Charles Atlas: Muscle Man

How the original 97-pound-weakling transformed himself and brought physical fitness to the masses

Charles Atlas playing tug of war with the Rockettes atop Radio City Music Hall (Charles Atlas LTD)
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And then the Internet brought Charles Atlas back to life.

It turned out the World Wide Web was the perfect marketing tool: cheaper even than the back pages of comics, international in scope, the ideal vehicle for mail- order sales. Seemingly immune from inflation—the course now sells for $49.95, only $20 more than in the early 1930s—Atlas' promise to "Make You a New Man!" was only a click away in banner ads on youth-oriented sites. The company says it now does 80 percent of its business online. "We are literally overwhelmed by the Web site activity," says Hogue, who declines to provide figures on revenue or growth. And such high-profile brands as the Gap, Mercedes and IBM have licensed the Atlas image or "Hey, Skinny!" comic strips for retro advertisements.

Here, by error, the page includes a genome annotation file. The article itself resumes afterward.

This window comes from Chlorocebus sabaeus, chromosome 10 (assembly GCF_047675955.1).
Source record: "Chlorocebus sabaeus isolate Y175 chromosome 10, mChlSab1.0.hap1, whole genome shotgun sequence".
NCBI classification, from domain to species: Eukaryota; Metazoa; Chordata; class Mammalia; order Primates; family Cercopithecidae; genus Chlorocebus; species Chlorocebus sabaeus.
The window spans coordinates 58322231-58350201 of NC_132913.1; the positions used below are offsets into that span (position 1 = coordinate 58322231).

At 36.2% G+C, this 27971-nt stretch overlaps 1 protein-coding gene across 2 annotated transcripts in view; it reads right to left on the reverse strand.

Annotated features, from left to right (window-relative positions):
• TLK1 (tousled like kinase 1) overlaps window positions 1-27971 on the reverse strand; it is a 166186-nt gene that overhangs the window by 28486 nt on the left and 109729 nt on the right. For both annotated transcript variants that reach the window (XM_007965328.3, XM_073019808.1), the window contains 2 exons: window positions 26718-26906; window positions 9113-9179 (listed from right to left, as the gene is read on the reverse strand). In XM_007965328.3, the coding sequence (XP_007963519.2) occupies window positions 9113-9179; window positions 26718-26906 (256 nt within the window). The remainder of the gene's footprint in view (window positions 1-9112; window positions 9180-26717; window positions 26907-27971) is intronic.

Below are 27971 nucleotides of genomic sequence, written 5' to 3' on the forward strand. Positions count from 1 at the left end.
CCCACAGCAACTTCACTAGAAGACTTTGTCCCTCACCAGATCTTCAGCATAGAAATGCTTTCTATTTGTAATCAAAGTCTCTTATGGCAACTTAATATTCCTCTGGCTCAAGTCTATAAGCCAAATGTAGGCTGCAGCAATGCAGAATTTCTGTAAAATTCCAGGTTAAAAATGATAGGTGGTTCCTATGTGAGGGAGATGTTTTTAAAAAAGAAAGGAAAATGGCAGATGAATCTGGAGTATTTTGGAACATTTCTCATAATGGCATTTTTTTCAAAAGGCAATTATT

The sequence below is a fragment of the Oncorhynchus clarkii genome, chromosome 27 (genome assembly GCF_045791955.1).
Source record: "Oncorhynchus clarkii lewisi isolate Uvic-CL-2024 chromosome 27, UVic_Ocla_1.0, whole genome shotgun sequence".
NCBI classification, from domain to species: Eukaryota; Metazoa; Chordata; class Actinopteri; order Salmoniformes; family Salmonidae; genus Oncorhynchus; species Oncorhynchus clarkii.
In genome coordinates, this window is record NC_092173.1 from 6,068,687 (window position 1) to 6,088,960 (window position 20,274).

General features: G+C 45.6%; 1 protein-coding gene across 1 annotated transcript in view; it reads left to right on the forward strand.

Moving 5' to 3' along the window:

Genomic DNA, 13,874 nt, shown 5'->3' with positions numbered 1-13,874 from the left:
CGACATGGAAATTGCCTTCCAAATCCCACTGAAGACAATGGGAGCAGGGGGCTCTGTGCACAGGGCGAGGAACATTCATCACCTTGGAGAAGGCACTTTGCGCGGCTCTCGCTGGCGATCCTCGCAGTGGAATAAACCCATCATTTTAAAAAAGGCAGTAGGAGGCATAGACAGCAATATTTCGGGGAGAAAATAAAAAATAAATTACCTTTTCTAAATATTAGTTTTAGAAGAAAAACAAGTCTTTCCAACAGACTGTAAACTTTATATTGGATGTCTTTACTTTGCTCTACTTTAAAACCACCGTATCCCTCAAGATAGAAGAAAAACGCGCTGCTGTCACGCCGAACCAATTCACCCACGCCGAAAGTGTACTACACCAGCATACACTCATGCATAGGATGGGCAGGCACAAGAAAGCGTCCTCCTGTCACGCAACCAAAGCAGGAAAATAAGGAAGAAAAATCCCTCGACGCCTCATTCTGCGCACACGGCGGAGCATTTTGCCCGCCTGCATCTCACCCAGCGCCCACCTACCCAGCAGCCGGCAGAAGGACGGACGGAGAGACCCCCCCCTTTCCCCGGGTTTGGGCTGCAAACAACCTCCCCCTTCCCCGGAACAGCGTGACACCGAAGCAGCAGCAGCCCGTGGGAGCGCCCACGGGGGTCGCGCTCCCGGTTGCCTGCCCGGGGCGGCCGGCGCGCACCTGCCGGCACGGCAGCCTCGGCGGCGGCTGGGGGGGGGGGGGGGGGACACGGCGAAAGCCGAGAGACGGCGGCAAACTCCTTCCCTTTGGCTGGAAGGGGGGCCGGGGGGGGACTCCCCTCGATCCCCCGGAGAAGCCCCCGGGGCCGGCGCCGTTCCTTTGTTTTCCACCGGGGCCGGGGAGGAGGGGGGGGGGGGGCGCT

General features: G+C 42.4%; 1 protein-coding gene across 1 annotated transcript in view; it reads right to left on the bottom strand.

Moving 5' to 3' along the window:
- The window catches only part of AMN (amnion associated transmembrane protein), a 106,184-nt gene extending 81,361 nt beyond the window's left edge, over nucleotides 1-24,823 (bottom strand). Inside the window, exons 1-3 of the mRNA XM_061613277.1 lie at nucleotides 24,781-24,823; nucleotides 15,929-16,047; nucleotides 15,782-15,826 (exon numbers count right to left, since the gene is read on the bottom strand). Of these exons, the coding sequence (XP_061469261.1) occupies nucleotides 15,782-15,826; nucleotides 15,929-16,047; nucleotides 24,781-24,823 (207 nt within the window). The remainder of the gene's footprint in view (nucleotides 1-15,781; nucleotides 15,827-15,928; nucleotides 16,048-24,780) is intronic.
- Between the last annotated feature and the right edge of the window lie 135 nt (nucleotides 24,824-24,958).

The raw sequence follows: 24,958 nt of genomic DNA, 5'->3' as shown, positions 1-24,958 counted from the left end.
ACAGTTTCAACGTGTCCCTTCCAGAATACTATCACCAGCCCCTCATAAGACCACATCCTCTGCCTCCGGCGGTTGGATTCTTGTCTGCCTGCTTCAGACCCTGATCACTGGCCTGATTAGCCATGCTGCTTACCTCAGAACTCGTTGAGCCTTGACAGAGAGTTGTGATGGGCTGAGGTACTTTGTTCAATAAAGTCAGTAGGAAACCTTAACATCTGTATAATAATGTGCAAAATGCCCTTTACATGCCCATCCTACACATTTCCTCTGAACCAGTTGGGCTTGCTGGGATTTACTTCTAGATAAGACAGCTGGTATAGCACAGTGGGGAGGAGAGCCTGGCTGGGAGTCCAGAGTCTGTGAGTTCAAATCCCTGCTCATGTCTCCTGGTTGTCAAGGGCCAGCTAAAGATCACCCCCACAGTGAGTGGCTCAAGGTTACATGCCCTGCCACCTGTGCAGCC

Charles Atlas came from a simpler time. His publicity stunts would hardly have interested today's celebrity magazines. He neither drank nor smoked, and his personal life was free of scandal. Steroids, had they been available then, would not have interested him. He sprang from the back pages of comic books and promised every bullied, insecure young man the means to take control of his life.

If he hadn't been real, no one would have believed him.

Jonathan Black wrote Yes, You Can! (2006), about motivational speaking. He is now at work on a book on fakery.

Editor's Note: This article has been revised to make the following corrections: The name of the co-author of Yours in Perfect Manhood is Charles Gaines. Fellow bodybuilder Terry Robinson used the nickname of "Angie" to refer to Charles Atlas.


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